Five key facts about the market for insulins

Holly Campbell
Holly Campbell April 1, 2019

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A century ago, patients were treated with animal insulins. Today, biopharmaceutical companies produce insulins that operate at the molecular level, more closely resembling insulin released naturally in the body and more effectively managing the disease. The options available today also help meet a wide range of unmet needs, providing patients with the tools necessary to stay adherent and healthy – saving costs throughout the health care system. However, this innovation isn’t enough if patients can’t afford their insulin and other medicines at the pharmacy.

Due to negotiations in the market, prices for insulin after discounts and rebates have fallen in recent years. But too often, these negotiated discounts and rebates are not shared with patients, resulting in the sickest patients paying higher out-of-pocket costs to subsidize the healthy. This is the opposite of how health insurance is supposed to work. 

Here are five facts about the insulin market:

  1. Prices after discounts and rebates have declined in recent years for the most commonly used classes of insulin. In fact, long-acting insulins are less expensive today than in 2010. Declining net prices mean that publicly reported insulin list price increases are returned to payers and supply chain entities through rebates, fees or other discounts.
  2. Middlemen in the biopharmaceutical supply chain known as pharmacy benefit managers (PBMs) – three of which manage more than 70 percent of all prescriptions filled in the United States – leverage robust competition among a broad range of long- and rapid-acting insulins to negotiate deep discounts from companies in exchange for preferable formulary placement or lower cost sharing. These dynamics can lower the net price of insulin by 70 percent or more.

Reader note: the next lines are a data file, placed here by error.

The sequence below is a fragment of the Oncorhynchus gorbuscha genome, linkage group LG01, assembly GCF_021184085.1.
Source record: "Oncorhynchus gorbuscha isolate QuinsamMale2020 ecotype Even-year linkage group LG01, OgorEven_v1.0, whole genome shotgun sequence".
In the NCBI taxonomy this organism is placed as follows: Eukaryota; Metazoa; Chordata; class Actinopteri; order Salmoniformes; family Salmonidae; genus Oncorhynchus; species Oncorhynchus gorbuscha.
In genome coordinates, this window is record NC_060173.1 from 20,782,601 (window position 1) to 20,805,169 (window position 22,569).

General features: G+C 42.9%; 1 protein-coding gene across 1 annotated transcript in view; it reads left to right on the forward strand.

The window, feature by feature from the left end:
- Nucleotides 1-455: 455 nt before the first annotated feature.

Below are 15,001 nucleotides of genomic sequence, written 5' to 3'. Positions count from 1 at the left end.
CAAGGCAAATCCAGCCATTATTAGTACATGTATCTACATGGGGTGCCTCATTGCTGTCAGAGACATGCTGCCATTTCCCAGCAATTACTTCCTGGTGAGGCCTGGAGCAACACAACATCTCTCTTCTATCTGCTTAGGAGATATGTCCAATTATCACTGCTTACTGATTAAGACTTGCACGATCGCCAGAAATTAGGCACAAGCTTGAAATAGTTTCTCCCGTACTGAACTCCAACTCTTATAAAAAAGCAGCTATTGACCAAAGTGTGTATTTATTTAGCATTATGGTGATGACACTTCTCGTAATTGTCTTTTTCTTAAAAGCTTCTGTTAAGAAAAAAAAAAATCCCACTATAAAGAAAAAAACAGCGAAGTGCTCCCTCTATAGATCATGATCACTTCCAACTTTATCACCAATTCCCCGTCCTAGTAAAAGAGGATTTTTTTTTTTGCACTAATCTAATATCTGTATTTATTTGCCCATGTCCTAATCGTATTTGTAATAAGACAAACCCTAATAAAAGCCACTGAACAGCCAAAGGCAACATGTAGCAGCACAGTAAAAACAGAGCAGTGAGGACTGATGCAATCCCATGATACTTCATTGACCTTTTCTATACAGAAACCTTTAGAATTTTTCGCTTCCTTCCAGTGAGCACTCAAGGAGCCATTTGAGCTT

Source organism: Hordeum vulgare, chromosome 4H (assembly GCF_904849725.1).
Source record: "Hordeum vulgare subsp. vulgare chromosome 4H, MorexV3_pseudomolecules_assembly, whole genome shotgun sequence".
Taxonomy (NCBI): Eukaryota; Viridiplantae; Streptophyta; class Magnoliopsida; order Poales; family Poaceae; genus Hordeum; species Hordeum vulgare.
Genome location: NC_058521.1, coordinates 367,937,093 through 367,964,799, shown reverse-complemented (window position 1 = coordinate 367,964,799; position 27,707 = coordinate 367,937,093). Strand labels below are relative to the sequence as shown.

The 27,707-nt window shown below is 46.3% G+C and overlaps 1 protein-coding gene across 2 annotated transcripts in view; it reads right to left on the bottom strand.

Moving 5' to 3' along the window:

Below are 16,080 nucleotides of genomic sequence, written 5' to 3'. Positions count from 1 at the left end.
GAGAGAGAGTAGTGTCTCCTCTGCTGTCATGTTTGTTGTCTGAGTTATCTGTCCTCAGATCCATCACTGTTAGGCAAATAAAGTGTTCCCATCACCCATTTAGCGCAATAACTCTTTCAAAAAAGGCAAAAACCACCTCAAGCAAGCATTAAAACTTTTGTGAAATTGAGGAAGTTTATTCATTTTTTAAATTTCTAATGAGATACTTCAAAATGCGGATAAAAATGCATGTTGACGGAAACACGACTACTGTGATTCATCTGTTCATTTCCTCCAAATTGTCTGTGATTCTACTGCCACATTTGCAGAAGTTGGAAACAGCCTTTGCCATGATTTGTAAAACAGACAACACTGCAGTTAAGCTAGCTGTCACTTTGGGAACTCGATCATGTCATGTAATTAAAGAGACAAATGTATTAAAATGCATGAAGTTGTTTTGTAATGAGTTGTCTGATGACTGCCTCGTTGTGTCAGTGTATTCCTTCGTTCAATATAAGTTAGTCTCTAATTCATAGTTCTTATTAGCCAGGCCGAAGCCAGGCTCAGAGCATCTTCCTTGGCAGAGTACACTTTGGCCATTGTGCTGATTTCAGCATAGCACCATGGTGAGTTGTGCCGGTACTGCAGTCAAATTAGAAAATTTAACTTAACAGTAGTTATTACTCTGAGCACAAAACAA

3. Patients often do not benefit from negotiated discounts and rebates because health plans’ benefit designs increasingly include these medicines in their deductibles and / or subject them to coinsurance. This exposes patients to undiscounted list prices and significant out-of-pocket costs. The Department of Health and Human Services Office of the Inspector General proposed a rule that would shift rebates in Medicare Part D to discounts that would be factored into patient cost sharing, addressing this problem for Medicare patients. One analysis found that a typical Part D beneficiary with diabetes taking five medicines, including insulin, could save $962 in out-of-pocket costs annually.
  4. Though it is not possible to bring a “generic” insulin to market, the Food and Drug Administration (FDA) will permit approval of biosimilar insulins in 2020. Prior to that date, biopharmaceutical companies have brought “follow-on” insulins to market that drive tremendous competition among long-acting and rapid-acting insulins today. In the two years following the introduction of the first “follow-on” long-acting insulin, the net price of the class fell 30 percent.
  5. Every biopharmaceutical company that produces insulin offers patient assistance programs to help with the costs of insulin and other diabetes medicines. Cost-sharing assistance programs — also known as copay cards or coupons – have also become a crucial lifeline for many patients. These coupons have a measurable impact on patients’ access to a broad range of medicines. In fact, a recent IQVIA study showed that for new patients using coupons in 2017, if cost-sharing assistance had not been used, patients would be almost three times as likely to abandon their medicines at the pharmacy.

The competitive marketplace works to control insulin costs, but the system needs to work better for patients. The right way to address patient affordability challenges is by changing the incentives in the supply chain so that more of the $166 billion in negotiated rebates and discounts are used to lower costs for patients at the pharmacy counter. Key policy changes that delink supply chain payments from the list price of a medicine, provide first dollar coverage of insulin for high-deductible health plan patients, count out-of-pocket costs paid through third-party discount programs (e.g., GoodRx and Blink Health) toward deductibles and out-of-pocket limits and provide flat copays for insulin for patients receiving cost-sharing subsidies in the Exchanges can help promote affordability for patients.

Learn more at LetsTalkAboutCost.org.

Topics: Diabetes, Out-of-Pocket Costs, Pharmacy Benefit Managers, Let's Talk About Cost